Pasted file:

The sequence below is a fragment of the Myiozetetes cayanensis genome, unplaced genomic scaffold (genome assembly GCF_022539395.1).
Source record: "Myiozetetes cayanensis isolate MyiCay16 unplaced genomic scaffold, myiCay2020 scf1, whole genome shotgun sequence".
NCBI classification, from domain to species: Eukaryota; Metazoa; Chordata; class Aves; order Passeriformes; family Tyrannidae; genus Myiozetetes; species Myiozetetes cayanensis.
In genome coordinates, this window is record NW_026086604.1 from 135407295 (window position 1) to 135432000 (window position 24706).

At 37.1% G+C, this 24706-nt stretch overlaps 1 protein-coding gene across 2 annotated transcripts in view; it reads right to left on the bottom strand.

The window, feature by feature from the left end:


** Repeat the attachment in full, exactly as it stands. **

The sequence below is a fragment of the Myiozetetes cayanensis genome, unplaced genomic scaffold (genome assembly GCF_022539395.1).
Source record: "Myiozetetes cayanensis isolate MyiCay16 unplaced genomic scaffold, myiCay2020 scf1, whole genome shotgun sequence".
NCBI classification, from domain to species: Eukaryota; Metazoa; Chordata; class Aves; order Passeriformes; family Tyrannidae; genus Myiozetetes; species Myiozetetes cayanensis.
In genome coordinates, this window is record NW_026086604.1 from 135407295 (window position 1) to 135432000 (window position 24706).

At 37.1% G+C, this 24706-nt stretch overlaps 1 protein-coding gene across 2 annotated transcripts in view; it reads right to left on the bottom strand.

The window, feature by feature from the left end: